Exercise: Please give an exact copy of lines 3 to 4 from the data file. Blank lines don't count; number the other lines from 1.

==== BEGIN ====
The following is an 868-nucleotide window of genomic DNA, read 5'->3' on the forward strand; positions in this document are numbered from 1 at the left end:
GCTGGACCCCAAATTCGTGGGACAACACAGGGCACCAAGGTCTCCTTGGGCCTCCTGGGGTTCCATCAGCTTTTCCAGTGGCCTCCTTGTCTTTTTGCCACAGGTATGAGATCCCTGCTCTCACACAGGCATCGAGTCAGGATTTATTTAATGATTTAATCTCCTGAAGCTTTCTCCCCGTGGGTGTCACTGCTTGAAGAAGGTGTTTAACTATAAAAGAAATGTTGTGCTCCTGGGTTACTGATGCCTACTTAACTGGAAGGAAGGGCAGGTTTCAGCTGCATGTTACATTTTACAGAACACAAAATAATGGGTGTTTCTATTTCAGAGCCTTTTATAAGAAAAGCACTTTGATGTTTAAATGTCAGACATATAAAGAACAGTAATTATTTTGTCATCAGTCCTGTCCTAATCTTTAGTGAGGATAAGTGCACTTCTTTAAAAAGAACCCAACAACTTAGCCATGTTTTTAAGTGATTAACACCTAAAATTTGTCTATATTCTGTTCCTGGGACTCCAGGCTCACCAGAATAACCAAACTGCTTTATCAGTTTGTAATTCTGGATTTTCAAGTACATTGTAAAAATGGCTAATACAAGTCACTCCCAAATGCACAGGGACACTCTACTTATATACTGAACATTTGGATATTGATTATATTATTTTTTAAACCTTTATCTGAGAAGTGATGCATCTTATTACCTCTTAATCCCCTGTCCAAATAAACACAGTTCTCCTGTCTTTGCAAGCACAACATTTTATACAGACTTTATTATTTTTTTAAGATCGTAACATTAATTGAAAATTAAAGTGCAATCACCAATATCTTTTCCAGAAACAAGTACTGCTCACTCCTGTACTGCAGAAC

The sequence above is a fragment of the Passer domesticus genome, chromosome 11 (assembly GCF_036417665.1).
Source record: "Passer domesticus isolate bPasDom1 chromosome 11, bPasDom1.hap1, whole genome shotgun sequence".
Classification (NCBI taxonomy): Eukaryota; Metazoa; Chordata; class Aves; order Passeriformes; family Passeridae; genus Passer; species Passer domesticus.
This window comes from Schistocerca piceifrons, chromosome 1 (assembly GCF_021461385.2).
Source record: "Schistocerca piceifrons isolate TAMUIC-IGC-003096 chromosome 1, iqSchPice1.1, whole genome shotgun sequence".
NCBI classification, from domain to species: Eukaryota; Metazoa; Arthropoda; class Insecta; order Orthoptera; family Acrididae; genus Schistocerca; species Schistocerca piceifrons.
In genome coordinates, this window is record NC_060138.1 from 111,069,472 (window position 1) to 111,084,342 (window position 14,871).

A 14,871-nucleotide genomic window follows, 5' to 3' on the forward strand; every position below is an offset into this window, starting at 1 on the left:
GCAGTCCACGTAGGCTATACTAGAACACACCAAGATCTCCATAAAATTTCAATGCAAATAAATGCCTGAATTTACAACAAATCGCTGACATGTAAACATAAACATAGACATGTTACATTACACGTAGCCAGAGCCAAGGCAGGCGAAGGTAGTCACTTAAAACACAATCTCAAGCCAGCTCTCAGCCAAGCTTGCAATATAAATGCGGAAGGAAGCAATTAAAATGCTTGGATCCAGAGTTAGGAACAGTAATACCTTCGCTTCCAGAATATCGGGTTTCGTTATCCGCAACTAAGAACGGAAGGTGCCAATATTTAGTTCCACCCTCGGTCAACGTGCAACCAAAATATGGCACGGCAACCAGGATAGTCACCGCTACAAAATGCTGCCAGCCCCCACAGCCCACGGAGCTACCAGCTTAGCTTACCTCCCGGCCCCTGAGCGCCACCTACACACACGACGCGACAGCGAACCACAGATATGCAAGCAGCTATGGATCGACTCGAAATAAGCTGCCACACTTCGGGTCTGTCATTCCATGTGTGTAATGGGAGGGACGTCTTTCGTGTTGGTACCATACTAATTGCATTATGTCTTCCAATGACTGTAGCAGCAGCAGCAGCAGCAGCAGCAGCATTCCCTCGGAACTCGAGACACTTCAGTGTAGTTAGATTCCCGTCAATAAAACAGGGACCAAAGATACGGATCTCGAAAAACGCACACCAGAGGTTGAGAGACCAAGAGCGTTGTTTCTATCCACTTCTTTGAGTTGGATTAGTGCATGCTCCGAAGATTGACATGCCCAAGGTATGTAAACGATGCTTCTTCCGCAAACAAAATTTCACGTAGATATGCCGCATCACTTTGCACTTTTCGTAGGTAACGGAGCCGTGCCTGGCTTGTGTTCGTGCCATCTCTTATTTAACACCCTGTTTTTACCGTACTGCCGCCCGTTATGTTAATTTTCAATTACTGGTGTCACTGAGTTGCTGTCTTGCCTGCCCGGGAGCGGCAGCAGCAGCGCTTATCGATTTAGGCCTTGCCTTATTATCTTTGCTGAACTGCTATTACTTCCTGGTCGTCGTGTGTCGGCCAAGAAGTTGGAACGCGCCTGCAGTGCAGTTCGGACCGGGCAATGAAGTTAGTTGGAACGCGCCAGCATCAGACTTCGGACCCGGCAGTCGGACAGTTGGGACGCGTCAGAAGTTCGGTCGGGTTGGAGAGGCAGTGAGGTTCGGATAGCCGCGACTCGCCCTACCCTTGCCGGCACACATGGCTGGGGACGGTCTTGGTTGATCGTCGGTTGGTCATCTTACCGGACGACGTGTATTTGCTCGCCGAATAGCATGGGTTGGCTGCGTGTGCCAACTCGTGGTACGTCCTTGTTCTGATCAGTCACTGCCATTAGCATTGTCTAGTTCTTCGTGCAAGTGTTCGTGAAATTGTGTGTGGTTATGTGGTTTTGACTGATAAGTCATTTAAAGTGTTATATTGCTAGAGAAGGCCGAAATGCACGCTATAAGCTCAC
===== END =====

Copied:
The sequence above is a fragment of the Passer domesticus genome, chromosome 11 (assembly GCF_036417665.1).
Source record: "Passer domesticus isolate bPasDom1 chromosome 11, bPasDom1.hap1, whole genome shotgun sequence".